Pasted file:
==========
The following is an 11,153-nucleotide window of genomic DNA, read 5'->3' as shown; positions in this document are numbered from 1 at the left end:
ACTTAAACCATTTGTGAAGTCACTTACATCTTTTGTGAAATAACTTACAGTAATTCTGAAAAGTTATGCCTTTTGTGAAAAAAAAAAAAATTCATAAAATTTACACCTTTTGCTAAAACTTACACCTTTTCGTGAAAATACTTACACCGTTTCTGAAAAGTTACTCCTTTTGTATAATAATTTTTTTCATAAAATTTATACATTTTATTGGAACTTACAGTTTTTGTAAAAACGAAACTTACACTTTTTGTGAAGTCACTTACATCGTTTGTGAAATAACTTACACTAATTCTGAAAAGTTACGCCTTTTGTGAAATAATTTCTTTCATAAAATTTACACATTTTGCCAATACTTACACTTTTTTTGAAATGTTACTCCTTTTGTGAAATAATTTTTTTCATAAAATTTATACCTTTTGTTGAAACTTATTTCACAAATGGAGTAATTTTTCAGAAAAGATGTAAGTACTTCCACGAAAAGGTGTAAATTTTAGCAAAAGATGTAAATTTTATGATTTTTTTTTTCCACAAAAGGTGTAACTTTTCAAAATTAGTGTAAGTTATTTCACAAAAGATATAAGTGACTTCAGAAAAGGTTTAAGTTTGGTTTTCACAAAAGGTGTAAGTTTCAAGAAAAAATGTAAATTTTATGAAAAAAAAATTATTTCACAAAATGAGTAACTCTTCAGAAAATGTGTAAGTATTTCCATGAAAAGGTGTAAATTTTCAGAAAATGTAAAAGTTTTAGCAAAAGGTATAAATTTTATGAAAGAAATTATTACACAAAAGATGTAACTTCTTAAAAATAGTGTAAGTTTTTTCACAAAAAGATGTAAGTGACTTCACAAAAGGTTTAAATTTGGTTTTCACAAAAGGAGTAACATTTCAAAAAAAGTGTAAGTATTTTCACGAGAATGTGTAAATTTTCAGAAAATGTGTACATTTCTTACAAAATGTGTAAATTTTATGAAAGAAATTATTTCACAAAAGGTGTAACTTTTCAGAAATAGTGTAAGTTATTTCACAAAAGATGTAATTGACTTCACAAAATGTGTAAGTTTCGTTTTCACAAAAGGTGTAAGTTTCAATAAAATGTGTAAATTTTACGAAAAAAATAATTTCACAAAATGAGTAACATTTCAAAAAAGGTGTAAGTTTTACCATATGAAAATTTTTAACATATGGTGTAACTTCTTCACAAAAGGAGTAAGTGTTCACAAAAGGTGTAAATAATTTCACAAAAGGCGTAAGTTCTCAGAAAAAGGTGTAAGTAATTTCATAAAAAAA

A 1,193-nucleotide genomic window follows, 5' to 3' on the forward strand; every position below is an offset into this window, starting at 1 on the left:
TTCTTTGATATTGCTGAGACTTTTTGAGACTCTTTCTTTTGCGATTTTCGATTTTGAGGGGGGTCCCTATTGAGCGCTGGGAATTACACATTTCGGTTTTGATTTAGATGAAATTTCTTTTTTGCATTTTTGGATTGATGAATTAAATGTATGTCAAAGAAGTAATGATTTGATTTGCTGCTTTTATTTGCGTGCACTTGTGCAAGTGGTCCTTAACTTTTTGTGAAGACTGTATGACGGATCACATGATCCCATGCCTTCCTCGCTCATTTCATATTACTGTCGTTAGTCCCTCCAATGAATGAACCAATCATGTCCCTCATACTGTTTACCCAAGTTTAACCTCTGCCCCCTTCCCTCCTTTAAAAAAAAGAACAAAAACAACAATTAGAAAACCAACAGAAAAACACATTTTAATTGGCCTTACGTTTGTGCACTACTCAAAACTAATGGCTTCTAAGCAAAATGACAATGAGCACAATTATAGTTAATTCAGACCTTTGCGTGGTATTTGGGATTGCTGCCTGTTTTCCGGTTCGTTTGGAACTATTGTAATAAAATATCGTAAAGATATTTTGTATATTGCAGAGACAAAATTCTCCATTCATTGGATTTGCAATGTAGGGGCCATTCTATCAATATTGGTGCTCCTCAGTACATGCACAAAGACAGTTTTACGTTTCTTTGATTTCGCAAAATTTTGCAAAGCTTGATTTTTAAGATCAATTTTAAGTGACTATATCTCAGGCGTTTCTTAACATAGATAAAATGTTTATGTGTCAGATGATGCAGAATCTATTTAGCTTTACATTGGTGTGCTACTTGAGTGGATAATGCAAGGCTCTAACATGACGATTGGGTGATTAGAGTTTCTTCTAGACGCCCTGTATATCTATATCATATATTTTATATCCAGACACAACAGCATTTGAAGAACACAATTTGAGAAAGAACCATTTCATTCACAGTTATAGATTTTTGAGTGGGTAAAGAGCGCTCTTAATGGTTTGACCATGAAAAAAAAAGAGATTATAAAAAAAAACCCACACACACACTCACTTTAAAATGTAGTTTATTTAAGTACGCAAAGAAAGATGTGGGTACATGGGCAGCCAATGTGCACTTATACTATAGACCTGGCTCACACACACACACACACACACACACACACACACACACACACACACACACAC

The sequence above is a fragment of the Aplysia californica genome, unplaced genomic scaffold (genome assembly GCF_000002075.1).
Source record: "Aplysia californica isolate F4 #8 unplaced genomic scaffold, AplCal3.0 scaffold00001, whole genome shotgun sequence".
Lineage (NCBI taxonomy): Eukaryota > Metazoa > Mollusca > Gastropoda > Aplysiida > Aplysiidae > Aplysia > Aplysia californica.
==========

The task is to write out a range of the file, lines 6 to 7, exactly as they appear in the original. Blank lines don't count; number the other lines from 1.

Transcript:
Source record: "Aplysia californica isolate F4 #8 unplaced genomic scaffold, AplCal3.0 scaffold00001, whole genome shotgun sequence".
Lineage (NCBI taxonomy): Eukaryota > Metazoa > Mollusca > Gastropoda > Aplysiida > Aplysiidae > Aplysia > Aplysia californica.